"Long before this summer’s unrest and racial tensions, we at Biola set in place a process to develop and activate plans for strengthening our unity at Biola while also understanding how to live into the beauty of our diversity. Biola’s plans are reflected in our Institutional Diversity Strategic Plan grounded in our board-approved Theological Statement on Diversity. This work involved those from across the university, spearheaded by our Chief Diversity Officer Tamra Malone and widely represented by a university task force. Our Board of Trustees has engaged in honest conversations about how we are not simply dabbling around the edges of diversity but getting serious, counting the costs and taking the risks to be all in. Our Institutional Diversity Strategic Plan includes appointing a faculty leader who will work across all schools on critical topics on how healthy diversity and cultural humility components are woven into course pedagogy, curriculum and advising. I am happy to say that Dr. Leon Harris, assistant professor of theology, has stepped into this new role beginning in the fall. We will continue to host times of student lament. We will continue to educate students to think and live biblically on issues of racial justice. We will continue to lead our community into hard and healthy conversations to equip ourselves to serve all students equitably. We will continue to listen and we will continue to pray, trusting in the reconciling work of the gospel vertically and horizontally."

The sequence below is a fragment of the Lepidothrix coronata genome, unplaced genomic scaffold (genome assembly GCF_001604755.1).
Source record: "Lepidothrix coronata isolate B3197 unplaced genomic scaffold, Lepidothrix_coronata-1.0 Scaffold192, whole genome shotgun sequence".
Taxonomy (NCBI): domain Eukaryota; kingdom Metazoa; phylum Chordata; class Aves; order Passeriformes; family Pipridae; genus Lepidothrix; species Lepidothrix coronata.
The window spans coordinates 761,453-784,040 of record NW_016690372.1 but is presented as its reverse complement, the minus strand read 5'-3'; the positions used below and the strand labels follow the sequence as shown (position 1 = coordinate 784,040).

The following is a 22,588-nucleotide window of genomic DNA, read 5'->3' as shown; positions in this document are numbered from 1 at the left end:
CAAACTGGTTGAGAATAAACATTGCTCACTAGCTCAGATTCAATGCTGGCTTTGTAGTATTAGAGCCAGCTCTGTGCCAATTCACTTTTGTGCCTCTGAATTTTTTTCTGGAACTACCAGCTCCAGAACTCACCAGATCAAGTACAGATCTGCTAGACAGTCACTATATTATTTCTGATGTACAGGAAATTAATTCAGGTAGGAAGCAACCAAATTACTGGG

This info is a basic restating of info that the President announced back in early June. But again, I remain hopeful that clarity is forthcoming since the release of the Diversity Strategic Plan will be released in spring 2021.
Let me be clear, I am not against efforts of diversity and inclusion, depending on how they are defined. But that's precisely the problem. These are terms that are intimately tied to Critical Theory. This video by James Lindsay explains the meaning behind these terms in this thoughtful video.
I cannot assume that Biola means anything different than these standard Critical Theory definitions since they have not offered any public definitions for these terms. But hopefully that will be clarified once Diversity Strategic Plan is made public. That's where I think we will see how the theological principles of their "Unity Amidst Diversity" statement are being implemented "across all schools on critical topics on how healthy diversity and cultural humility components are woven into course pedagogy, curriculum and advising." Until the strategic plan is public, we don't really know what kinds of policies the University is implementing in HR policies, trainings, and hiring practices. In the meantime, statements like the one released last week are nice, but also leave many critical unanswered questions.
A Final Word
I want to say a word of recognition about the horrible complexities of running a world-class Christian university in the midst of a culture that is actively hostile to our faith. I'm not a prophet, but I do wonder whether the idea of the Christian university, in general, is in its waning moments. I imagine that there is unbelievable pressure to conform to the world's standards of diversity and inclusion as seen through the lens of CRT. And for this reason, at least the appearance of some amount of cultural accommodation is probably seen as necessary in order to keep accreditation and government funding. I'm sure it's exhausting trying to keep the boat between the navigational beacons. That said, I think all Christian universities need to be more transparent with prospective students, parents and alumni about the wideness of the "diversity of thought" that any school allows.